People with good ideas and the energy to pull them off often suffer from burn out when they are working countless unpaid hours, but Nadine and Zahra said one of the good things about the collective is that it brings in other people and empowers them to get involved. There is enough interest from other people to take over the running of Crankfest that they feel like they can move on to other things and know it will continue to flourish. They have also seen young people who have come to one of their workshops develop their skills to a point where they are now getting paid employment and running workshops themselves.

“That's part of what we are trying to do; to provide young people with the opportunity to share their creative skills and to step into positions where they can start working in that field. There is a lot going on in the community arts sector across Australia and there's no reason why young people from here can't be stepping out into that world…That pathway thing is really important because that's what's going to sustain it,” Nadine said.

In the past Nadine has been the one who did most of the funding applications and paperwork, but now Zahra and others are taking on some of that side of it too. Zahra has recently been successful in getting some funding through the Australia Council and Conservation Queensland to develop a show about combining the arts and the environment and involving the community.

They hope the show will build on all of the work they have been doing in recent years, but that it will move to a new level as a professional touring show.

The plan is to tour it around schools in the area first and then take it to Brisbane.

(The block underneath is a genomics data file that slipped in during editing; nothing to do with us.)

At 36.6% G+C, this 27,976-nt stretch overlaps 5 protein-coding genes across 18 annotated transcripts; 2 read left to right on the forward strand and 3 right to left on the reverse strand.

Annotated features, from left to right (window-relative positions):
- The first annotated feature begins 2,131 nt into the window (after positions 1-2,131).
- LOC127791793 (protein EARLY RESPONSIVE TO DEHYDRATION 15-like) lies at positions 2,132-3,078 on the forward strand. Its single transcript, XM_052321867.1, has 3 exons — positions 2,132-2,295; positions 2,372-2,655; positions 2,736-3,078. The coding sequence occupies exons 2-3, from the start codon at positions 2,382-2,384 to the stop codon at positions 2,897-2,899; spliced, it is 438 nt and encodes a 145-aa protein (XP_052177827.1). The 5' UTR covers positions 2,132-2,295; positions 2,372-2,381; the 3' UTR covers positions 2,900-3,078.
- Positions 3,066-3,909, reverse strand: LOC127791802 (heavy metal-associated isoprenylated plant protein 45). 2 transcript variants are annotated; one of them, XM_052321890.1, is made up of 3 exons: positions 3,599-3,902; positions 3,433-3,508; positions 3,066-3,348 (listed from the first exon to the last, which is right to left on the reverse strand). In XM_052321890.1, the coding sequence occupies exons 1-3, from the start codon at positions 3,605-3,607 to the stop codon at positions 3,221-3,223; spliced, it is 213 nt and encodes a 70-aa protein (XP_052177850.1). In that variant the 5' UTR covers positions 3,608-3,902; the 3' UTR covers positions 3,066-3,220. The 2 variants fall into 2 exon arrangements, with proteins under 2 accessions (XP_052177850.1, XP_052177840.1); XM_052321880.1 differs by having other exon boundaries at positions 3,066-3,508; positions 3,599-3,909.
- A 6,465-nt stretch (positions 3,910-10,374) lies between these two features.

“That will be our main project for the next year…You could call it hip hop theatre and it also incorporates a new concept we've developed, which is hip hop debating,” Zahra said.

For the uninitiated, hip hop debating takes the form of a standard debate with three people on each side and a given statement or topic. But instead of speaking for an allocated time, there is a DJ in the middle who provides some beats, and the performers have to give a rap response to whatever the issue is.

“We developed it in response to MC battles where they are just dissing each other... It's really lame stuff like what you're wearing or how much you weigh or using pre-written rhymes they just pull out, which is obviously not free styling. I was thinking it could be really useful if you introduced the concept of debating,” Zahra said.

They did a debate/performance at the Powershift youth environment conference in Sydney earlier this year with a group of Alstonville High School students called the Eco-Ninjas

“We had all this dancing and singing incorporated into it... We want to keep developing that idea (the hip hop debate) so it becomes something like a competitive sport, but it is also a platform for people to get political without being boring,” Zahra said.

“We did a program at Casino TAFE and did a debate about bullying which they performed at that forum at Wollongbar,” Nadine said. “It works quite well as a tool to get people to talk about stuff, but it's also entertaining.”

“And you teach other skills like teamwork... and they have to research facts, so there's all these reasons why it works and we're trying to get it to a point where we can work it into the school curriculum….We also want to put it online so you can go to a website and record something and post it and the other team replies and then it goes for a certain amount of time and people vote... You could have school against school, then state against state,” Zahra said, getting excited.

“One of the kids in the Alstonville project said how it had changed their lives, just having a place where they could be themselves and express themselves,” Nadine said. “To hear things like that you realise how powerful it is.”